Baseball’s shortest players stand tall
“It doesn’t matter what your height is, it’s what’s in your heart,” said Kirby Puckett, former center fielder for the Minnesota Twins who got elected to the Baseball Hall of Fame in 2001.
It is rare to see a shorter baseball player succeed, yet shorter players in the Korea Baseball Organization (KBO), Nippon Professional Baseball (NPB) and Major League Baseball (MLB) are making their moves.
In the KBO, Kim Seong-yoon of the Samsung Lions, a rookie in the KBO and its shortest player at 1.63 meters, has made a stellar debut. Kim, who joined the KBO right after graduating from Posco High School, is 20 centimeters shorter than the average KBO player. But he managed to hit a two-run home run against the SK Wyverns on Sunday, only in his sixth KBO game since his debut.
“I wanted to break the stereotype people have about short players,” Kim said. “I’m glad I was able to prove to people that I can also hit home runs.”
Since Kim never got to hit a home run through his high school career, finally getting to hit one in the KBO had a lot more meaning. Aside from fans, Kim also surprised his club, the Lions.
“We called him up from the futures league for his good base running and defensive skills,” Kim Han-soo, manager of the Lions, said. “We were really surprised by his home run.”
Up until last year, the shortest player in the KBO was Kim Sun-bin of the Kia Tigers. Since his debut in the 2008 KBO season, he has shown great speed and defensive skills. During his time playing in the Sangmu Baseball team in 2015-16, Kim Sun-bin improved his batting. As of Wednesday, he has managed to hit a total of 20 doubles in 68 games, having already exceeded his seasonal best of 19 during the 2012 season.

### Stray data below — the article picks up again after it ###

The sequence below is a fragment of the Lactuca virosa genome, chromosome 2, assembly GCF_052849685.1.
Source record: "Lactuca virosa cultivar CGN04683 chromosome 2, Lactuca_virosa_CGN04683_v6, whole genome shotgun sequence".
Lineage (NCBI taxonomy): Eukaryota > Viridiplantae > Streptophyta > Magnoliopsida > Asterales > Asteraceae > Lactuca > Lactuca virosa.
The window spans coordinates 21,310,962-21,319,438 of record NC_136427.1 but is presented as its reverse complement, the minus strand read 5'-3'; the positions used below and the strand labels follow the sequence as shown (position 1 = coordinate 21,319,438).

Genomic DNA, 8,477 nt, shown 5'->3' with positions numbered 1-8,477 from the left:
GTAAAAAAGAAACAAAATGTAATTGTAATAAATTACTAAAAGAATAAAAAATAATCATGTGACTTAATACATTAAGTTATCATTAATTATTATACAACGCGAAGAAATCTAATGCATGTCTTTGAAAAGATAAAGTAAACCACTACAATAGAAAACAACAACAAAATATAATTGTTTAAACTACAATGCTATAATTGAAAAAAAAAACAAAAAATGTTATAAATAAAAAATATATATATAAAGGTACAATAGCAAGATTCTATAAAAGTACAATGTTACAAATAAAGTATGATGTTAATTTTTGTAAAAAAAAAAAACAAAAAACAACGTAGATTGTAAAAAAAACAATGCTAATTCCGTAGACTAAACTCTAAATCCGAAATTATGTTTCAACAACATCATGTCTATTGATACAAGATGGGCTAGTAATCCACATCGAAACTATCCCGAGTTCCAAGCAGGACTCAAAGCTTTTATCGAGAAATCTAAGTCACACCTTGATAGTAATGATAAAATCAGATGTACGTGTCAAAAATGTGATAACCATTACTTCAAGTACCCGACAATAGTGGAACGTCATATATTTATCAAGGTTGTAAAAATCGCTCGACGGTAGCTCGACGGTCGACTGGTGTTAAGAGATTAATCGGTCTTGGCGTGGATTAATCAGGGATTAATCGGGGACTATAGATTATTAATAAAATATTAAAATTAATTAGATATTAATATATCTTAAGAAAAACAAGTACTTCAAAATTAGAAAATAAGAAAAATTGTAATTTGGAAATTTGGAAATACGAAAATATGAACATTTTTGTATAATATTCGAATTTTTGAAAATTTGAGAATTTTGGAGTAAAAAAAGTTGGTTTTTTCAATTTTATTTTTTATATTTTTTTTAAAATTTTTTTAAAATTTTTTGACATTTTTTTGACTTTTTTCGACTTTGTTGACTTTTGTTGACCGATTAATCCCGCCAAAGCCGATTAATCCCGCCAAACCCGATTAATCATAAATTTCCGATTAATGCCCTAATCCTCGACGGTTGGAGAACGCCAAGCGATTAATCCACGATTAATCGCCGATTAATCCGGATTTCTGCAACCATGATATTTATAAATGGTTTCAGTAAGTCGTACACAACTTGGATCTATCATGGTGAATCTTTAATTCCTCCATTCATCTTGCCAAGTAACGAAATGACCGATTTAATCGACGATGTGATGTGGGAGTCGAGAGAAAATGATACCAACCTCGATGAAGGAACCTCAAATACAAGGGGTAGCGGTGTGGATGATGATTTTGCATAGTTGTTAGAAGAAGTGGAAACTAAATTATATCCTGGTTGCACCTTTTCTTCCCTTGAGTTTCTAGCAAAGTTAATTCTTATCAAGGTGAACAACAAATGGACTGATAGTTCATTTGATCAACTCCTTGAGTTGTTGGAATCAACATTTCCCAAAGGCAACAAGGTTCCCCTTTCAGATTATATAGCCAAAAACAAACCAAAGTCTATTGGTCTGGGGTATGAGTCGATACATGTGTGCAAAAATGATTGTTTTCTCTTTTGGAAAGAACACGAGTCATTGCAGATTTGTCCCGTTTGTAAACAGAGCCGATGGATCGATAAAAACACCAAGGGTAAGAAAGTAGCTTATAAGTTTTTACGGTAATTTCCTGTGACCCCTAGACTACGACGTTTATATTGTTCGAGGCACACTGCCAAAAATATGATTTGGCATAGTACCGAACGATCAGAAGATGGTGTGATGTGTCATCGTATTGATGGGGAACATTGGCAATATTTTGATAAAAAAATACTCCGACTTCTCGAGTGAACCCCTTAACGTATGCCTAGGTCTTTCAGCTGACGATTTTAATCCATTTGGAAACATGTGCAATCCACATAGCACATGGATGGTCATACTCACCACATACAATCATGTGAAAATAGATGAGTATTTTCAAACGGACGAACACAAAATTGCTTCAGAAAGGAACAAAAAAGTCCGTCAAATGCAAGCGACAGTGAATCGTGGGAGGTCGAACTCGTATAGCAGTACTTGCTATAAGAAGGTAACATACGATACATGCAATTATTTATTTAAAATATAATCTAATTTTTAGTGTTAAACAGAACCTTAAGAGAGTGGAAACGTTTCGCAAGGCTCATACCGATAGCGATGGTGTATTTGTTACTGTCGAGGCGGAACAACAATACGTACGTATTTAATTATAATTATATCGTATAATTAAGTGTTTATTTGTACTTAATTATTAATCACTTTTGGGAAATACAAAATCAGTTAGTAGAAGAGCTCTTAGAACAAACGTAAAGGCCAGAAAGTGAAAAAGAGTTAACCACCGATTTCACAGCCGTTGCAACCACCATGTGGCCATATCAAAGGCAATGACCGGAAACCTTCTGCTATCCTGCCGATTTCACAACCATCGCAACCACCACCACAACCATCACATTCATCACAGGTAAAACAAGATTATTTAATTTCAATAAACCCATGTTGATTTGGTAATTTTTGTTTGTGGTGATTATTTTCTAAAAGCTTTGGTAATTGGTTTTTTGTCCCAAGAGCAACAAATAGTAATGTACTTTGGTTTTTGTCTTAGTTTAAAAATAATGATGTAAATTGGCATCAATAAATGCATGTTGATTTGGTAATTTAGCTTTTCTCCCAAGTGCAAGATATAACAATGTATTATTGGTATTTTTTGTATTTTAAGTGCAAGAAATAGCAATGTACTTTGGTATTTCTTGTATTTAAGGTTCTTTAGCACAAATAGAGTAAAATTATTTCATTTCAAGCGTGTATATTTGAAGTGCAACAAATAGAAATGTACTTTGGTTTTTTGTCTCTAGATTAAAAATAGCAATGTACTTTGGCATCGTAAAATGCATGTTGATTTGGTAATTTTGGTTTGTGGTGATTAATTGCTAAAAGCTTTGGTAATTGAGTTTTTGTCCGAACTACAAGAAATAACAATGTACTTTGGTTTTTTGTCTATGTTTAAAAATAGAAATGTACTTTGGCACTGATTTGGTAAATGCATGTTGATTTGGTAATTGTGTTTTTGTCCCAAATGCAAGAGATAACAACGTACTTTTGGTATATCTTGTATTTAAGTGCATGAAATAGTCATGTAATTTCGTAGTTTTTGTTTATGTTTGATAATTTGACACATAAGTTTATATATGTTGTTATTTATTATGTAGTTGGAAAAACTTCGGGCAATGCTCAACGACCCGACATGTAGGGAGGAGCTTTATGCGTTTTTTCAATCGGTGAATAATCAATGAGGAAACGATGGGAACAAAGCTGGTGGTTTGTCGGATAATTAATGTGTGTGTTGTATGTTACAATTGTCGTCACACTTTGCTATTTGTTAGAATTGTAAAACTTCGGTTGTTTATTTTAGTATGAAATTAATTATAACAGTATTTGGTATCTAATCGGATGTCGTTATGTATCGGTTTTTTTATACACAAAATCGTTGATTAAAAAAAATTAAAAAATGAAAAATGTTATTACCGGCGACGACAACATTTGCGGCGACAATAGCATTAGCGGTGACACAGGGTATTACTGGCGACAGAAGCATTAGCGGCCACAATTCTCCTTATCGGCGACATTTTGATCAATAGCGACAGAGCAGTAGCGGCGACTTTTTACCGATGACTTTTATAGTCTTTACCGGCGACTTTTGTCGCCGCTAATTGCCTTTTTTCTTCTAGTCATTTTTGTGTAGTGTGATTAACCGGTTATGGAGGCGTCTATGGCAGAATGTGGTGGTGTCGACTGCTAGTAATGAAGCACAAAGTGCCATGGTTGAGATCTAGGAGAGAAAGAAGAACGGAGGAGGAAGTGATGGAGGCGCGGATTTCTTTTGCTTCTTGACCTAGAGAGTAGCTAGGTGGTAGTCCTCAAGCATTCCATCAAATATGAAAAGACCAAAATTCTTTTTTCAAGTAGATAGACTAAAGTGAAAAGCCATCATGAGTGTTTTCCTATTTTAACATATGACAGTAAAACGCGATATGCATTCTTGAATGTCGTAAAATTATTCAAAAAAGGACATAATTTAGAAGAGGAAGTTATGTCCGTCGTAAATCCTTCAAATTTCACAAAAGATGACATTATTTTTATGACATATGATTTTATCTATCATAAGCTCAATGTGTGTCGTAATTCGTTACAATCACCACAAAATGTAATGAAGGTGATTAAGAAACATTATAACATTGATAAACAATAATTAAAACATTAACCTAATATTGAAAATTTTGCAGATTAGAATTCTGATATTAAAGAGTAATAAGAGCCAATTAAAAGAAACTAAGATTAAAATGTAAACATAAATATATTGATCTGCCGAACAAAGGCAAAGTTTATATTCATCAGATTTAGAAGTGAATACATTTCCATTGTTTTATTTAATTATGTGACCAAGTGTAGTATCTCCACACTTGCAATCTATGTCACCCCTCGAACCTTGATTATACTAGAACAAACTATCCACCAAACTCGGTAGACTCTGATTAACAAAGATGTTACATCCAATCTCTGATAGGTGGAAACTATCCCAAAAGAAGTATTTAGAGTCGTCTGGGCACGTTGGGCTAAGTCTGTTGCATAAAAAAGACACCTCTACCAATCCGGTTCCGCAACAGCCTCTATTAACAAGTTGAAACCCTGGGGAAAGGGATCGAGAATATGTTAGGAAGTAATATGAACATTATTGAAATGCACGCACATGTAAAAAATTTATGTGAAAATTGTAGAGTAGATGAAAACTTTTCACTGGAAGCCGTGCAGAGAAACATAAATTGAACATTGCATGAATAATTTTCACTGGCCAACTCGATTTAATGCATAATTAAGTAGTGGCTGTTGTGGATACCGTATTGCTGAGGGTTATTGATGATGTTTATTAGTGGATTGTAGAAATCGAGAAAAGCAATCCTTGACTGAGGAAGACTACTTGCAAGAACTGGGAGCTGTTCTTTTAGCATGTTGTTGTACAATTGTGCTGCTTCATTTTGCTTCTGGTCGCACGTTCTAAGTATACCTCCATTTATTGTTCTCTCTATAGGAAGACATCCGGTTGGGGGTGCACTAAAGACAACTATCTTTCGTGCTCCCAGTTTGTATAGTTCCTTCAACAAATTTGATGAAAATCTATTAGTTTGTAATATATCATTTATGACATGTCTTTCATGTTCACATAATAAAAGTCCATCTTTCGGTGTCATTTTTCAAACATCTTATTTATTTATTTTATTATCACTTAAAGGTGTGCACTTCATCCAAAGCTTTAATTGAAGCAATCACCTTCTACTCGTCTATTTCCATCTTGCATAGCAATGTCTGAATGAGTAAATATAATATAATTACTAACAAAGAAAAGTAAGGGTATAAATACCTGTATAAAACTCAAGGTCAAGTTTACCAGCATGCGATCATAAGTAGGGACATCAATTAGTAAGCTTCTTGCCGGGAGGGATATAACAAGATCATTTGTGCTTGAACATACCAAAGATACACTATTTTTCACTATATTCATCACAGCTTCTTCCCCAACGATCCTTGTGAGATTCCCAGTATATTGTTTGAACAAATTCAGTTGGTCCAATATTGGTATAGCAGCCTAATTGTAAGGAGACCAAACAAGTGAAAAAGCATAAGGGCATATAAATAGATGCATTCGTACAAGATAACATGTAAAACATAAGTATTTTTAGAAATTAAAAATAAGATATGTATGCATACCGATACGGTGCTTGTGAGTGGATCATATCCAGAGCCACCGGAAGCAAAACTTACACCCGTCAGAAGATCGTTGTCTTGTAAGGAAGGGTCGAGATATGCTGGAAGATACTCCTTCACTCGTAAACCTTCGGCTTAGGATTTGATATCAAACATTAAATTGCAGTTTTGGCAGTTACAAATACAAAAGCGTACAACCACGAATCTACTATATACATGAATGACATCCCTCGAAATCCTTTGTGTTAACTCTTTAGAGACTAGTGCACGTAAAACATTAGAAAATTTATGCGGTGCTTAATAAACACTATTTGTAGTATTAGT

“To build strength, Altuve used to do three to five sets of squats with 450 pounds before the game,” said Trey Hillman, manager of the SK Wyverns, who used to coach Houston Astros.
Yet another example is to be found in the NPB, where Daichi Mizuguchi of the Saitama Seibu Lions is the shortest player at 1.63 meters. Though Mizuguchi, who made his NPB debut in 2012, is still a substitute player, he has recorded a batting average of 0.360 this season.
“I don’t want to lose to taller players,” Mizuguchi said.
BY PARK HYO-KYUNG, PARK SO-YOUNG [firstname.lastname@example.org]
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